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COMMONWEALTH v. BANKER (12/15/67)

SUPERIOR COURT OF PENNSYLVANIA


decided: December 15, 1967.

COMMONWEALTH
v.
BANKER, APPELLANT

Appeal from judgment of Court of Oyer and Terminer and General Jail Delivery of Allegheny County, June T., 1960, Nos. 48 and 49, in case of Commonwealth of Pennsylvania v. William Schaeffer, Charles Biehl, and John Banker.

COUNSEL

Oliver M. Blackburn, for appellant.

Edwin J. Martin, Assistant District Attorney, with him Charles B. Watkins, Assistant District Attorney, and Robert W. Duggan, District Attorney, for Commonwealth, appellee.

Ervin, P. J., Watkins, Montgomery, Jacobs, Hoffman, and Spaulding, JJ. (Wright, J., absent). Dissenting Opinion by Hoffman, J.

Author: Per Curiam

[ 211 Pa. Super. Page 431]

The six judges who heard the argument of this appeal being equally divided in opinion, the judgment of sentence of the court below is affirmed.

Disposition

Judgment affirmed.

Dissenting Opinion by Hoffman, J.:

Defendants William Schaeffer, Charles Biehl and John Banker were charged with armed robbery and receiving stolen goods relating to two different robberies. Schaeffer entered pleas of guilty to the indictments and was called as a Commonwealth witness against Biehl and Banker. The jury found both Banker and Biehl guilty. Motions for new trials and arrest of judgment were dismissed. This is an appeal by defendant Banker.

At trial the Commonwealth's witnesses identified only Schaeffer and Biehl. Schaeffer alone testified that Banker had participated in the crime by driving them to and from the stores robbed.

On cross-examination, Schaeffer admitted writing certain statements in jail to the effect he was guilty of each offense charged but that Banker was not connected with them in any way.

[ 211 Pa. Super. Page 432]

On redirect examination Schaeffer stated that the affidavits were untrue. He repudiated them on the ground that they had been given as a result of a series of threats which he had received while in jail. It was with this background that the Commonwealth was permitted to introduce into evidence, over objection, certain threatening notes which were allegedly received by Schaeffer.

None of these notes, which were identified as exhibits 4 through 7, is found in the record or available. Exhibit No. 4, however, was read to the jury. It stated: "The world is too small to run. You will die in or out. They can't hide you in any joint. Wake up. Payoff for a stool pigeon. Bill Schaeffer had a nice voice but there were those who thought he used it too much. No one on the Jersey waterfront was ever very surprised when Joe wound up with two slugs in his head." Schaeffer testified that this note was thrown onto the pillow in his cell, but that he did not know who had done so. All of the other notes apparently contain no direct reference to Banker, and could have applied to any one of several crimes with which Schaeffer was then charged. The jury was permitted to take these notes with them when they left to deliberate.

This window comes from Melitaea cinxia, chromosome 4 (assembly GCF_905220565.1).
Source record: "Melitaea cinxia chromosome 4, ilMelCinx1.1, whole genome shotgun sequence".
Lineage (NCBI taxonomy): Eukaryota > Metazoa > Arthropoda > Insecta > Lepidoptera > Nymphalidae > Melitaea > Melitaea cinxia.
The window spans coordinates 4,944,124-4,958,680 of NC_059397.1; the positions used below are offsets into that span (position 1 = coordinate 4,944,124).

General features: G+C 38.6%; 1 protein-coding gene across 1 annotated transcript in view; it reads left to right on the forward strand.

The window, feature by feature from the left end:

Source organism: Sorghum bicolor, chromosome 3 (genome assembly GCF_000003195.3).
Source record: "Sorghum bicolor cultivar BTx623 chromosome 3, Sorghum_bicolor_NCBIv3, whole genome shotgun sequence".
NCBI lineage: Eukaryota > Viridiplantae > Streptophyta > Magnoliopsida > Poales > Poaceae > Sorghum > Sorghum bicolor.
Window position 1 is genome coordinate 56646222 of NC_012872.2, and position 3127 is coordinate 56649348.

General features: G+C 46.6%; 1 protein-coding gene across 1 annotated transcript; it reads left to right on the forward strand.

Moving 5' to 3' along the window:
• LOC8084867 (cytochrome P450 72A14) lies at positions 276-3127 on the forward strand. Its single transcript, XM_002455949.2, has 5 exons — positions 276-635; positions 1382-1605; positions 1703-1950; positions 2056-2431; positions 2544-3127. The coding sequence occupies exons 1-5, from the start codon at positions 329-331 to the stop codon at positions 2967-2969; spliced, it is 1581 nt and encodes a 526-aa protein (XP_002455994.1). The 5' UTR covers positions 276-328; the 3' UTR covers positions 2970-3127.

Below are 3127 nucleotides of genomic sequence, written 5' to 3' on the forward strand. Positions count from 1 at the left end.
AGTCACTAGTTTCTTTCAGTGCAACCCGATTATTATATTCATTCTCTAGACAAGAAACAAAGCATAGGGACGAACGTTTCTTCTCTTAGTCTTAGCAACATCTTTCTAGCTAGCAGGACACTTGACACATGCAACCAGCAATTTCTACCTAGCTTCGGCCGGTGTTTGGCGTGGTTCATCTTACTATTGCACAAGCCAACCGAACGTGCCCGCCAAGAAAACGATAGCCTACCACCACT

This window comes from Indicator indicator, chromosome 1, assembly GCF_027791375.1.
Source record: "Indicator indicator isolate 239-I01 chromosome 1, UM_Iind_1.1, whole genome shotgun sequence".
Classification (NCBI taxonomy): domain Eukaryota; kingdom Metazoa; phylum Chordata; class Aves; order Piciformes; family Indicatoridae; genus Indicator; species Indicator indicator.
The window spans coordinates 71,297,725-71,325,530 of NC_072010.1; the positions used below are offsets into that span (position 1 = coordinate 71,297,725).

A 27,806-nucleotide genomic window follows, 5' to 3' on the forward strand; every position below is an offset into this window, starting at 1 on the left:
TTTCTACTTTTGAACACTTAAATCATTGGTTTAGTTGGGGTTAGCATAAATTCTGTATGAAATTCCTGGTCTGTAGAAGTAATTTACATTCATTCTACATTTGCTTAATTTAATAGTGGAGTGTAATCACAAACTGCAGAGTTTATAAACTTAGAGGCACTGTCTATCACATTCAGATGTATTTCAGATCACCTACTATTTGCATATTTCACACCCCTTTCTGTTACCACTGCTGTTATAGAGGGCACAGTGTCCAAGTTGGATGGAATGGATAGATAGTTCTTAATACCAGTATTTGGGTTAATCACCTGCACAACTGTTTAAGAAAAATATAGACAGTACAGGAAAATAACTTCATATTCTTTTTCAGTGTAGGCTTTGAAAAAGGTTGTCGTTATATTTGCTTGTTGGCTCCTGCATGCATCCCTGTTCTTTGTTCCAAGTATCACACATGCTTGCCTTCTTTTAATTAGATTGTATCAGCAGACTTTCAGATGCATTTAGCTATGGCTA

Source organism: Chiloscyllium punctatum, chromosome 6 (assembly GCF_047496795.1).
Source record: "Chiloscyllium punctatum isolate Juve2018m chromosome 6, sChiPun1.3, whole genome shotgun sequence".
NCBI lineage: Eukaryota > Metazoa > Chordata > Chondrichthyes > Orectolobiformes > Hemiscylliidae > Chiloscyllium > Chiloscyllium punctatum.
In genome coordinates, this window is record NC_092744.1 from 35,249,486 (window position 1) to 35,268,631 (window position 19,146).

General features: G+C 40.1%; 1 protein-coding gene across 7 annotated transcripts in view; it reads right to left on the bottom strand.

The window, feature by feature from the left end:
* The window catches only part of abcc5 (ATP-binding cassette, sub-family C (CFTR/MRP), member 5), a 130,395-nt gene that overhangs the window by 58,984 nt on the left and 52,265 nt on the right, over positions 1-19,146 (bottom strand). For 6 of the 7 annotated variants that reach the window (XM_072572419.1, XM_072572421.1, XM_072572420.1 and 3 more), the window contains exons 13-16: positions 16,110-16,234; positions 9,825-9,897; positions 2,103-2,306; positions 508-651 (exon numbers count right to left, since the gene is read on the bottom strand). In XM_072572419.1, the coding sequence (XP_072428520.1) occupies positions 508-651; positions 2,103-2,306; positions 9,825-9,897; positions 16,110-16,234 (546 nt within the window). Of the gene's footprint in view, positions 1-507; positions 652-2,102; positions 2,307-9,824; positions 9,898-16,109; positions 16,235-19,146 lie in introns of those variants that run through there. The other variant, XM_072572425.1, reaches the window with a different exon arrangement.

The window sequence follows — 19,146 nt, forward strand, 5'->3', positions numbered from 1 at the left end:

The Commonwealth admits that there is no evidence to show that appellant was the author of the notes. It can only suggest that it is a "reasonable inference" that these notes were part of a campaign to intimidate Schaeffer.

Appellant argues that the admission of these notes was violative of the general rule that: "Threats by third persons against public officers or witnesses are not relevant unless it is shown that the defendant is linked in some way to the making of the threats. Thus, evidence that a witness received an unsigned letter of a threatening nature should be excluded when there is no evidence to connect the accused with it." Wharton,

[ 211 Pa. Super. Page 433]

Criminal Evidence, ยง 208 (12th ed.). In support of this position, appellant cites Commonwealth v. Morrison, 180 Pa. Superior Ct. 121, 118 A.2d 258 (1955).

The above-stated rule is not wholly applicable in this case, for the statements here admitted into evidence were introduced not to establish guilt, but merely to explain a prior inconsistent statement. Thus, the fact that Schaeffer received threatening notes, and that he believed that they emanated from Banker, could explain why he falsely swore that Banker was not engaged in the robberies.

I do not here consider the appropriateness of the general rule in this regard. I am of the firm opinion, however, that the admission of the notes in this particular case demands the granting of a new trial. I cannot agree with the finding of the lower court that the defendants were neither prejudiced in the eyes of the jury by admission of the exhibits, nor denied a fair and impartial trial by reason thereof. The only thread of evidence connecting Banker with the robberies was the testimony of Schaeffer. Schaeffer had signed statements exonerating Banker. Schaeffer claimed that he did so under duress, pointing to the threatening notes. The court failed to warn the jury that they should consider these notes only for their possible impact on Schaeffer's credibility and not in determining Banker's guilt or innocence. The admission of such evidence, in the absence of such a charge, could only serve to inflame the minds of the jury and prejudice his case by implying that these threats had been made either directly by Banker or by somebody at his behest. I am not convinced that even such a cautionary statement to the jury would sufficiently remove the great prejudice resulting from the admission of these notes. A new trial is certainly warranted, however, when, as here, no such cautionary instruction was given.

I would vacate the judgment of sentence and grant a new trial.

19671215

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